Orioles Think Tank

Orioles Coverage for the Information Age

The Curious Case of Daniel Cabrera

Posted by Mike on May 19, 2006

A couple weeks ago, I profiled Corey Patterson based on his difficulty in comprehending the concept of a strike zone.  Today, I hope to do the same for Daniel Cabrera.

Clearly, the point of this toiling is produce pitchers comparable to Cabrera in terms of both promise and their ability to frustrate fans.  Let's first take a look at a few of Daniel's key indicators for the past few years:

                      K/9                BB/9  

2004             4.63                 5.42

2005             8.76                 4.85

2006             9.36                 8.49

There are a few notes I should make right off the bat.  First, Cabrera has the added benefit of being an extreme groundball pitcher.  But I have no way of tracking that historically, so we will have to make do with K and BB rates.  Secondly, we should most concern ourselves with the statistics from 2005.  Clearly, Cabrera had no business pitching in the major leagues in 2004 and I would be remiss to hold that against him (although you should feel free to hold it against the organization).  Conversely, 2006 is still young and his statistics are skewed by a few ridiculous outings.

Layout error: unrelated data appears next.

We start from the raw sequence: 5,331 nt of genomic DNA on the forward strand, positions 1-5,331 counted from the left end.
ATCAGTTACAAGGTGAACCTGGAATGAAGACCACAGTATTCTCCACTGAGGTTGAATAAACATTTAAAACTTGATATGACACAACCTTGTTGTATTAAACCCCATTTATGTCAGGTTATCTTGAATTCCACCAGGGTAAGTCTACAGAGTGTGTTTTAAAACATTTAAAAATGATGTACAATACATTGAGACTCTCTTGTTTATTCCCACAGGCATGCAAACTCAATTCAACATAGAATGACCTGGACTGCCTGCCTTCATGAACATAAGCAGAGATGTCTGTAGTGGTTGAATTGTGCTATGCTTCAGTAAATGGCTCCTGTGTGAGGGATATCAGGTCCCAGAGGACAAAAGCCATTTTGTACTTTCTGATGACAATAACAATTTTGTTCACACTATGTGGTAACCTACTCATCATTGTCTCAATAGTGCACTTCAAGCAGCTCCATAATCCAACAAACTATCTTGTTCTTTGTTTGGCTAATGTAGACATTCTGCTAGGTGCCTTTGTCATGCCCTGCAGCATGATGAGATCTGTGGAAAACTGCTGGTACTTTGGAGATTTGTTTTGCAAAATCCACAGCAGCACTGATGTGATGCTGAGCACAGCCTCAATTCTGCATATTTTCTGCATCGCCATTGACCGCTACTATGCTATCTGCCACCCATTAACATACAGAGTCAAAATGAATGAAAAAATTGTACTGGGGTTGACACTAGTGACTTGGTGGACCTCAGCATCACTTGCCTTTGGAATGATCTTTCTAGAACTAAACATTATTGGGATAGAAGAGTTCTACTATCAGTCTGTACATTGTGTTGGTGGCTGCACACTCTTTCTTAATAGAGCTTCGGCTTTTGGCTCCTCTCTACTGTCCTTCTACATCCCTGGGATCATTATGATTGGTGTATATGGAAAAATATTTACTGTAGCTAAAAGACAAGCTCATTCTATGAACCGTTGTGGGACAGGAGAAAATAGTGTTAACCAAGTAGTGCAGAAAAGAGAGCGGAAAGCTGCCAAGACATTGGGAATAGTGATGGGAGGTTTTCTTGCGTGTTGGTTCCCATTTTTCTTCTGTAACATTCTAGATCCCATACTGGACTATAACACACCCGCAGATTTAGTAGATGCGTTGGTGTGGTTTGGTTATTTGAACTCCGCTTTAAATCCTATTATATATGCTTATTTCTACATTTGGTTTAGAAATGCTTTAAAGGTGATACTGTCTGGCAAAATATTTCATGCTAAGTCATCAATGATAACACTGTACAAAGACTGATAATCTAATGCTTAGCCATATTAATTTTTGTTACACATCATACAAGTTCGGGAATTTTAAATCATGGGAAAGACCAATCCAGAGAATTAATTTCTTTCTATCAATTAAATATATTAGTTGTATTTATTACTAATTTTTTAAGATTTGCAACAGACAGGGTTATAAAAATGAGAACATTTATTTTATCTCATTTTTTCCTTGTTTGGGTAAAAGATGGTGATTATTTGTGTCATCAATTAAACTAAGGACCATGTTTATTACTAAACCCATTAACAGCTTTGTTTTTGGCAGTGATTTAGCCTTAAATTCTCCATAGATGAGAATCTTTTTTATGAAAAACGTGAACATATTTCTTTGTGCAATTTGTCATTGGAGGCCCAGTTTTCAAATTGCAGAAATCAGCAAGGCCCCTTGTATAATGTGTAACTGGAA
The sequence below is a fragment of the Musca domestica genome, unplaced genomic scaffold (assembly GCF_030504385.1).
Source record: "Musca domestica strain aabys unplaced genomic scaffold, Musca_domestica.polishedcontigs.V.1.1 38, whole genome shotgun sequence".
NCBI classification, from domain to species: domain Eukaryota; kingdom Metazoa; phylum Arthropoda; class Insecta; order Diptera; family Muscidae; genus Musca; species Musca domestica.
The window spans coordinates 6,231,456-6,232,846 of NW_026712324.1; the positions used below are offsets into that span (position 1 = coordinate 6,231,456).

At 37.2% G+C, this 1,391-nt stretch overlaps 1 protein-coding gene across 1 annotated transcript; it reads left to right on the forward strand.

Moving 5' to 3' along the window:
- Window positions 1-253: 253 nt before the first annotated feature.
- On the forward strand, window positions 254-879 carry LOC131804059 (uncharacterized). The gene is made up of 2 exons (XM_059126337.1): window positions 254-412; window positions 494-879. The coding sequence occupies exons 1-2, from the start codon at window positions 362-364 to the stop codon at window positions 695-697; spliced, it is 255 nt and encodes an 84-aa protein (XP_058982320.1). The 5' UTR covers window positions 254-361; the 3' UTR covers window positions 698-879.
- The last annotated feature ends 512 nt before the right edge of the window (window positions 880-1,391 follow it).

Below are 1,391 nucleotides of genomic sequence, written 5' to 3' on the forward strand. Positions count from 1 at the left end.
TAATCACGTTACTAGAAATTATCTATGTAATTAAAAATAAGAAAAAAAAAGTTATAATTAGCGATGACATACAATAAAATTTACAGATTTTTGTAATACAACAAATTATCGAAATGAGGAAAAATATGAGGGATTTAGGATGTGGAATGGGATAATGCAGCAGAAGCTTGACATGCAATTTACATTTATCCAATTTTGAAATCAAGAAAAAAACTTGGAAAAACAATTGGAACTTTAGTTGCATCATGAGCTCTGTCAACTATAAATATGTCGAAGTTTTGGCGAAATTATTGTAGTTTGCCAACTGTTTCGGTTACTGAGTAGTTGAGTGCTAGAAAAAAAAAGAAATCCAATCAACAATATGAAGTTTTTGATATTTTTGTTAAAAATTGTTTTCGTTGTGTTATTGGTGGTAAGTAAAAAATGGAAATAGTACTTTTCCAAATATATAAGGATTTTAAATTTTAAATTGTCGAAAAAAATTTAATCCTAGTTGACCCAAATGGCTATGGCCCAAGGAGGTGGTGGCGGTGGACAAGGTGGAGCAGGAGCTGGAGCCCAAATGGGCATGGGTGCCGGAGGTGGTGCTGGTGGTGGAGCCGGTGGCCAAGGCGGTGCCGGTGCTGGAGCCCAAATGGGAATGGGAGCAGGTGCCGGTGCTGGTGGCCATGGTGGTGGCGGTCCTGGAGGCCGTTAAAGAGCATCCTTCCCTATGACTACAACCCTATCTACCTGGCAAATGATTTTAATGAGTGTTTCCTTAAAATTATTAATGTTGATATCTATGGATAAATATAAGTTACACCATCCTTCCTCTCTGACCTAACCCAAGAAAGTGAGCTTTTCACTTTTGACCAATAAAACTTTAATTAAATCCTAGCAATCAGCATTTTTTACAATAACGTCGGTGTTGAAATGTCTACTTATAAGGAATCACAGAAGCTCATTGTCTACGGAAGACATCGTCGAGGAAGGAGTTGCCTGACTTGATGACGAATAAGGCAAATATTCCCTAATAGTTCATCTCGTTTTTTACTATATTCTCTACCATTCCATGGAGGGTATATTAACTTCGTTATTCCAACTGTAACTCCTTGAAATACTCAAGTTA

With that in mind, here is the criteria I opted to use for creating a list of comparables for Daniel Cabrera:

  1. Season occurred after 1980
  2. Pitcher pitched at least 100 innings
  3. K/9 is equal to or greater than 8.50
  4. BB/9 is equal to or greater than 4.50
  5. Pitcher is 25 or younger during the season in question

Here is a list of matches:

Bobby Witt 1986 & 1987

Like Cabrera, Witt was called up well before he was ready.  By his age 26 season, 1990, Witt did the best of his career.  He maintained his high strikeout rate but cut his walk rate to 4.46 per 9 ip.  For the majority of the rest of his long career, Witt was close to a league average performer with wildly fluctuating strikeout rates. 

Mitch Williams  1987

No surprise that Wild Thing makes an appearance on this list.  Being a reliever, the applicability of this comparison isn't very high.  Nevertheless, Williams had a successful career out of the pen while remaining wild throughout. 

Scott Williamson 2000 

Another immensely talented reliever, Williamson has also battled injury problems.  He's generally been effective when available to pitch.

Chan Ho Park  1996

We all know the story with Park- he went on to become one of the game's best before the Rangers rewarded him with a ridiculous contract.  He promptly broke down.